On June 1 of last year, the Dallas Police Department launched a new records management and field reporting system. Police officials promised it would give the department “improved intelligence-gathering capabilities, increased accountability throughout the investigative process, and improved integration with the District Attorney’s Office.” The new system would also briefly shut down the online records portal. Thirty days tops, they said. No big deal.
“While it is the strong desire of the City of Dallas and the Dallas Police Department to provide timely and accurate public access to report information, every effort must be made to first ensure that we are in compliance with State and Federal laws and guidelines regarding the privacy of certain information,” read a May 28 press release.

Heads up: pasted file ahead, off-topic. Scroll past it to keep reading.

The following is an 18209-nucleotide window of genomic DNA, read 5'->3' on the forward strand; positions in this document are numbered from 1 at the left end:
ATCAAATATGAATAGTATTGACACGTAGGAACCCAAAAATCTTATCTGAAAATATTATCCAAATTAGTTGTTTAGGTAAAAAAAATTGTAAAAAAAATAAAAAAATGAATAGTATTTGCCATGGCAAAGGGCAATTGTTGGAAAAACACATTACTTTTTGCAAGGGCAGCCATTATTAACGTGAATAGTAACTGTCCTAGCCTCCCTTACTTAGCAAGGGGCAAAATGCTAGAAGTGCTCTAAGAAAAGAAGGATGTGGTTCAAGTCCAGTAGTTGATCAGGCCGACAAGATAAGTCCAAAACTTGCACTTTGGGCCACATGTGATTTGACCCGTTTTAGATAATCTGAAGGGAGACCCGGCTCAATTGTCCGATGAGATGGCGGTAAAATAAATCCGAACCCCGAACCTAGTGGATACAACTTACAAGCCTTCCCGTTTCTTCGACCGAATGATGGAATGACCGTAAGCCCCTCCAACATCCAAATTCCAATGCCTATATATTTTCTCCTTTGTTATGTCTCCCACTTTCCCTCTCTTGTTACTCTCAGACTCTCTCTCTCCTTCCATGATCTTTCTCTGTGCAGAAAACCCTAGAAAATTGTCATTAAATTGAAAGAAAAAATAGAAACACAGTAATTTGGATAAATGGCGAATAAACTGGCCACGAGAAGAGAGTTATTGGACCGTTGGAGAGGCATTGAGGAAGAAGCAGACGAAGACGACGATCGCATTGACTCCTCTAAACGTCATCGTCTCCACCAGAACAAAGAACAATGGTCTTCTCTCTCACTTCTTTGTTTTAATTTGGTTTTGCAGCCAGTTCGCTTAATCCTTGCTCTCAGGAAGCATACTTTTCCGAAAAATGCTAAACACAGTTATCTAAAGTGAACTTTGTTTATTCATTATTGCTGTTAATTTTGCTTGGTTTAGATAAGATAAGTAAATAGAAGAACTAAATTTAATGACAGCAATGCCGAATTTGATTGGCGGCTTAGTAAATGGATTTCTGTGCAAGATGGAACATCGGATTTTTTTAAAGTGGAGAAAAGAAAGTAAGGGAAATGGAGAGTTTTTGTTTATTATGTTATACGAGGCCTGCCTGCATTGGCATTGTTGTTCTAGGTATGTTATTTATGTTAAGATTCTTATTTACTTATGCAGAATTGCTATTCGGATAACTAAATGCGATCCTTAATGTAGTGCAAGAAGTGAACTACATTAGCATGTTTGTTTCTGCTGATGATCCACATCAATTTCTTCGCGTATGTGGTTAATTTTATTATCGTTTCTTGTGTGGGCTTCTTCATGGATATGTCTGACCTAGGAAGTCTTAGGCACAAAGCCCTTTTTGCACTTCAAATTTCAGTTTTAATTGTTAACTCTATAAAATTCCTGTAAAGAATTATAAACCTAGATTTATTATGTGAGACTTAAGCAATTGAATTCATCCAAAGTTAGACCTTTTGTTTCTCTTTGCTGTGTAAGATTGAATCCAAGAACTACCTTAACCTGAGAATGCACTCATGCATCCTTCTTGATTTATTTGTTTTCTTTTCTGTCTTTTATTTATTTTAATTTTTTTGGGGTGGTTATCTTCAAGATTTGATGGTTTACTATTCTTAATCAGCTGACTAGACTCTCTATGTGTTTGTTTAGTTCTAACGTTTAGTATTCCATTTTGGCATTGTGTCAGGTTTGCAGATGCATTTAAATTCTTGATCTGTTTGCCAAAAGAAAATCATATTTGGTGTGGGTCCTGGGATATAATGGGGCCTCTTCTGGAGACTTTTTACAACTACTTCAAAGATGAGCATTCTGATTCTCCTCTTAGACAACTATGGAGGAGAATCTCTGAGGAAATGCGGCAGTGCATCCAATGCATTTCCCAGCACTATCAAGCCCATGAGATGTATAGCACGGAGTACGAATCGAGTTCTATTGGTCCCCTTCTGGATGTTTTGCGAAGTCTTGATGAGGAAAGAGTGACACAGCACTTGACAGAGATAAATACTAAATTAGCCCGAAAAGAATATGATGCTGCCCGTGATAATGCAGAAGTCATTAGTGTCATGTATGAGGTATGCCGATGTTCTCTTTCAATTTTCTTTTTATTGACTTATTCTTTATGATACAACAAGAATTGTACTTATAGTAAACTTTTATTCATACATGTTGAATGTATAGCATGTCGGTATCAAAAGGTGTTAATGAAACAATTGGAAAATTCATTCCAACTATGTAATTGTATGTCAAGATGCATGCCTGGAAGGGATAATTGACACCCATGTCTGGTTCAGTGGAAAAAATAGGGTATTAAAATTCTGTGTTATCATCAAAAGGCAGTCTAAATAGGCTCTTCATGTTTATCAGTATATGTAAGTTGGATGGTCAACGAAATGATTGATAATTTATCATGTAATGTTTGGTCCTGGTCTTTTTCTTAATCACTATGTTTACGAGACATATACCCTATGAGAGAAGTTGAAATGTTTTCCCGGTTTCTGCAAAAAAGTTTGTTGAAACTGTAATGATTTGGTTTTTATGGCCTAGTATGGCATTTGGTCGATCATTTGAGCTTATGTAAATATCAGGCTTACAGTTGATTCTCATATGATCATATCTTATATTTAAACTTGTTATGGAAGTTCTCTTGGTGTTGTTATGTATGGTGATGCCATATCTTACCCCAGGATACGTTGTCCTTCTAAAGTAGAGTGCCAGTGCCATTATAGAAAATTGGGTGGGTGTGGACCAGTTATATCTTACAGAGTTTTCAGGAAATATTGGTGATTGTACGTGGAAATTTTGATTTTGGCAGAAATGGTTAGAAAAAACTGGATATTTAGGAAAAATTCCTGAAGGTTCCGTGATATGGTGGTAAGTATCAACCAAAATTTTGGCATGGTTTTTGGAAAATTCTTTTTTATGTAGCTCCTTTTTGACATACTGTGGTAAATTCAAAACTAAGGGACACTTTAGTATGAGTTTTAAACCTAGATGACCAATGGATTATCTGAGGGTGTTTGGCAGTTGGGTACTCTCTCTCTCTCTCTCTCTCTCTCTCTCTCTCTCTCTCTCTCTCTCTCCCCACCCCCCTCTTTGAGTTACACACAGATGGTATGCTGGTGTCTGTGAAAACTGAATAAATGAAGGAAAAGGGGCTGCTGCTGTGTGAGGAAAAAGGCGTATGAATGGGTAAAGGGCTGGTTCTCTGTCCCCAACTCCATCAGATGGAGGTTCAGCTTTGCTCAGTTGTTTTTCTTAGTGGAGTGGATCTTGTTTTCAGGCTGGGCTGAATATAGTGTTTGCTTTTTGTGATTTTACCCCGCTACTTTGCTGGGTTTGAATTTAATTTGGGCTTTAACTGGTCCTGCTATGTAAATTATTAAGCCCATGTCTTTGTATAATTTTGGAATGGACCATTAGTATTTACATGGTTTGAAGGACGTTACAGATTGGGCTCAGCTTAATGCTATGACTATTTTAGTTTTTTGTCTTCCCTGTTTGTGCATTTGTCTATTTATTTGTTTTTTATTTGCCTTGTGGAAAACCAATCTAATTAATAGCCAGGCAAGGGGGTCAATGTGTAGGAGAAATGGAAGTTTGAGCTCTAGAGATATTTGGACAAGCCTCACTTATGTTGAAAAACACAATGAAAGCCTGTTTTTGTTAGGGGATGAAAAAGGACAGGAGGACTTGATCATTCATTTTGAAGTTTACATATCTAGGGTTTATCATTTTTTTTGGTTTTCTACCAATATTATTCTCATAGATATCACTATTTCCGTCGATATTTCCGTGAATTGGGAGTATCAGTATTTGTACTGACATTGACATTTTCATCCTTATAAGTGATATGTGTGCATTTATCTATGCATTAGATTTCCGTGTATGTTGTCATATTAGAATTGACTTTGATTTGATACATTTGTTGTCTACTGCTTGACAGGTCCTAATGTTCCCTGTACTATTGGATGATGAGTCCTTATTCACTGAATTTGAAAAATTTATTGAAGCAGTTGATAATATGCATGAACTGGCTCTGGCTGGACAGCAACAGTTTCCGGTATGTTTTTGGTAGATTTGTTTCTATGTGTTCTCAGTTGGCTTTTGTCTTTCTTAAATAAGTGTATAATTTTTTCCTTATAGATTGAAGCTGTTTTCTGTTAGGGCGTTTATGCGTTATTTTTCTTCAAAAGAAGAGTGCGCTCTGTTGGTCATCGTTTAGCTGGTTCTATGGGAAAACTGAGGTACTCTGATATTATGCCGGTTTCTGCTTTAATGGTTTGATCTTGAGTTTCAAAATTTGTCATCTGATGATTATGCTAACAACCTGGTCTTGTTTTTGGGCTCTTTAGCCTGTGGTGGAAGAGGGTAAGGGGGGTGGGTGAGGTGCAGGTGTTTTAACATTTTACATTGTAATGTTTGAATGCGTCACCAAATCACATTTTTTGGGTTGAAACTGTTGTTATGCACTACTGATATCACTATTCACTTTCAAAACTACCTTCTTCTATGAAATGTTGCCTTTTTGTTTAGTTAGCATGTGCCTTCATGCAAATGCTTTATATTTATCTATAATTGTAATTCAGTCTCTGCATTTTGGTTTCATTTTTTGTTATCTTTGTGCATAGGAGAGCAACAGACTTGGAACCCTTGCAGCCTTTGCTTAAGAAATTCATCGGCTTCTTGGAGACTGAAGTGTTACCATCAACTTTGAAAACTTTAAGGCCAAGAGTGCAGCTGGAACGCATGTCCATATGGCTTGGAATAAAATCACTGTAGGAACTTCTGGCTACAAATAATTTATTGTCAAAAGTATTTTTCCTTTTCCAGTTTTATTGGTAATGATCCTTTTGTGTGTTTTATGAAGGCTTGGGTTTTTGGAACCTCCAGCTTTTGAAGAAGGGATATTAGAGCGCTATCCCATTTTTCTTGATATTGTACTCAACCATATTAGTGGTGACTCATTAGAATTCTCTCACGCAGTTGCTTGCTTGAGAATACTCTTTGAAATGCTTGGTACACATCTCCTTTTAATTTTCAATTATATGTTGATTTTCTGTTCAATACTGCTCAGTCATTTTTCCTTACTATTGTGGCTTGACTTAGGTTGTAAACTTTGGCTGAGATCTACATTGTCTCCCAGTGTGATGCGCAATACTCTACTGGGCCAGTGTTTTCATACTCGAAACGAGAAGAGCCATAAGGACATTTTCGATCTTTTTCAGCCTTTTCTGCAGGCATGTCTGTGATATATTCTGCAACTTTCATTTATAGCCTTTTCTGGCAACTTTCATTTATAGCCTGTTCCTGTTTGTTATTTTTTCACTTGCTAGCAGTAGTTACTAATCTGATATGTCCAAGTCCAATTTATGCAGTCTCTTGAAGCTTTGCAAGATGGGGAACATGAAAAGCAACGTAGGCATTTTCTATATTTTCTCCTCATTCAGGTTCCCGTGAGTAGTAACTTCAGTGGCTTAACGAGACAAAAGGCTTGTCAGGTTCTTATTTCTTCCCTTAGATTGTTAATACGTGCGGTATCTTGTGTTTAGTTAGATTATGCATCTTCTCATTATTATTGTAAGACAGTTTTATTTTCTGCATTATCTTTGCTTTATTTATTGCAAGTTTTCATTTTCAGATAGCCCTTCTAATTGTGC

Almost three months later, the reports finally came back—kind of. Before the new system, many reports would include a narrative, outlining what allegedly happened during the crime. “Man punched cousin in face.” “Woman shoved 12 Twix bars down her shirt, attempted to walk out of 7-Eleven.” Things like that. Some were just a sentence or two. But others would stretch over a page, adding valuable context. Continue>>>